Data Mining And Population Genetics Of Birth Defects: Preliminary Investigation
Free (open access)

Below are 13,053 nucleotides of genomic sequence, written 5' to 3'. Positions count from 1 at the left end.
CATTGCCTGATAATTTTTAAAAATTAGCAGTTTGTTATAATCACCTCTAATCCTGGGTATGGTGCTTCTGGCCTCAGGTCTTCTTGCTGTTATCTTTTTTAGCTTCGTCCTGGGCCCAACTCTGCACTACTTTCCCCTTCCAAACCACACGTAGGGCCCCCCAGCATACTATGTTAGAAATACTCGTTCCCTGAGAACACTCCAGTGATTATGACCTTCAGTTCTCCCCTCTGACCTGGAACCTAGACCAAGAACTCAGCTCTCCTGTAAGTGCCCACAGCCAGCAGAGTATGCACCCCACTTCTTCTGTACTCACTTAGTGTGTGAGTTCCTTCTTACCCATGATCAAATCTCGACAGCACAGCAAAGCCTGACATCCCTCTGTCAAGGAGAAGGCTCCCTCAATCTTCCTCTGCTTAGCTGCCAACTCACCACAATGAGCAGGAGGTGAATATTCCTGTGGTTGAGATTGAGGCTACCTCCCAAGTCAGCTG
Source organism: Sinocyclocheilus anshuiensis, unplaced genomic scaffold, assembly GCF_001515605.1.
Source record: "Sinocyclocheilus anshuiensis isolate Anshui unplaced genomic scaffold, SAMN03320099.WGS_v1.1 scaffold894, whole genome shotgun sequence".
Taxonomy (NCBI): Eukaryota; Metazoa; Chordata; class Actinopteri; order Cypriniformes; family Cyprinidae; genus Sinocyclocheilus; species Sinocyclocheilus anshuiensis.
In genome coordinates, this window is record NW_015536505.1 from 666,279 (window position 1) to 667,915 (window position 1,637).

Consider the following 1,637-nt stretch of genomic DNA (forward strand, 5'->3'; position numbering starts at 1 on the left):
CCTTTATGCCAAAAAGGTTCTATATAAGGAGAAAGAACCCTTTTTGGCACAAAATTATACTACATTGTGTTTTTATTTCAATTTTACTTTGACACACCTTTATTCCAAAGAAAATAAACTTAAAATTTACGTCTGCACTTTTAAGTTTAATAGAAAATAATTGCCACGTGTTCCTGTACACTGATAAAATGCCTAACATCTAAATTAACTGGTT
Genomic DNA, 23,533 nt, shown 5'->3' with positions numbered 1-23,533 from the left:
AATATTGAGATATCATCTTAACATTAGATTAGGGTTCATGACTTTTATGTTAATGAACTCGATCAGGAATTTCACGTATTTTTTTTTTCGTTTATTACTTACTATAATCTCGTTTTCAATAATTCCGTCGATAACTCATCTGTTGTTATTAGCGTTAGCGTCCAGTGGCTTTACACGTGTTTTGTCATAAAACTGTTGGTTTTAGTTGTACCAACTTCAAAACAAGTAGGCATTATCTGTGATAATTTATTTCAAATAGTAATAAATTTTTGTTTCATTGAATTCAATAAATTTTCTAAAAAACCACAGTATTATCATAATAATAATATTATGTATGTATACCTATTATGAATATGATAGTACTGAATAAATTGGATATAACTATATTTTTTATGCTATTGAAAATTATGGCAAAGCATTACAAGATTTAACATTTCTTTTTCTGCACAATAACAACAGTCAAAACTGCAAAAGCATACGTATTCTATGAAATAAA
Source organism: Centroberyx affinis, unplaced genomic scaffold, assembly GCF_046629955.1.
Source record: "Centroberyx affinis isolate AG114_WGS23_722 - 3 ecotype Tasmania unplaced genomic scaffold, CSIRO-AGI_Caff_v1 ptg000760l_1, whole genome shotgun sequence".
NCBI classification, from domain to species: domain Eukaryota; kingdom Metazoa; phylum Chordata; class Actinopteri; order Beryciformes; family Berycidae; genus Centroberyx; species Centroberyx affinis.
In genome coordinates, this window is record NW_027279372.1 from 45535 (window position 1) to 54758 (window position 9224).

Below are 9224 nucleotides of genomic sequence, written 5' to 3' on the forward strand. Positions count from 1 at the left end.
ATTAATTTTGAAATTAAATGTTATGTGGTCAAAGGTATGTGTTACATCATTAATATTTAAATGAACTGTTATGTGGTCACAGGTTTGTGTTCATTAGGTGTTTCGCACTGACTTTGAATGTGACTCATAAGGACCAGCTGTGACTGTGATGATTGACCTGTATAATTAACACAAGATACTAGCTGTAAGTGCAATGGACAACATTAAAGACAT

Population level inbreeding can be estimated from mating patterns in marriage records. Birth defect registries separately collect information on the frequency and types of birth defects. The U.S. national census provides population structure data to the county or postal code levels in another separate database. State health departments maintain vital statistics information on marriage, reproduction, birth defects, and mortality in yet other databases. More than 6 million marriages in Texas were analysed to estimate inbreeding at county, regional, and state levels. Three types of birth defects were analysed: (1) one known to be associated with an autosomal recessive inheritance pattern (Ventricular Septal Defect – VSD); (2) one of unknown aetiology, speculated to be associated with a very rare autosomal recessive gene (Ebstein’s Anomaly), and (3) one known to not be related to parental consanguinity (Fetal Alcohol Syndrome - FAS). A significant relationship between estimated local consanguinity and VSD was found. Ebstein’s Anomaly, the birth defect of unknown aetiology but suspected to be recessively inherited, showed a strong relationship to estimated population level of inbreeding, suggesting a major recessive gene influence. In the case of a birth defect known to caused by environmental rather than genetic factors (FAS), no relation to estimated inbreeding was found. In conclusion, data mining population genetic data revealed patterns of birth defects in very large databases (VLDBs) when merged into a data structure suited to data mining. In this instance, a viable hypothesis was derived for the cause of an extremely rare birth defect of unknown aetiology. Hence, data mining of population genetic VLDBs can yield new information that may be useful to guide genomic and clinical research directions.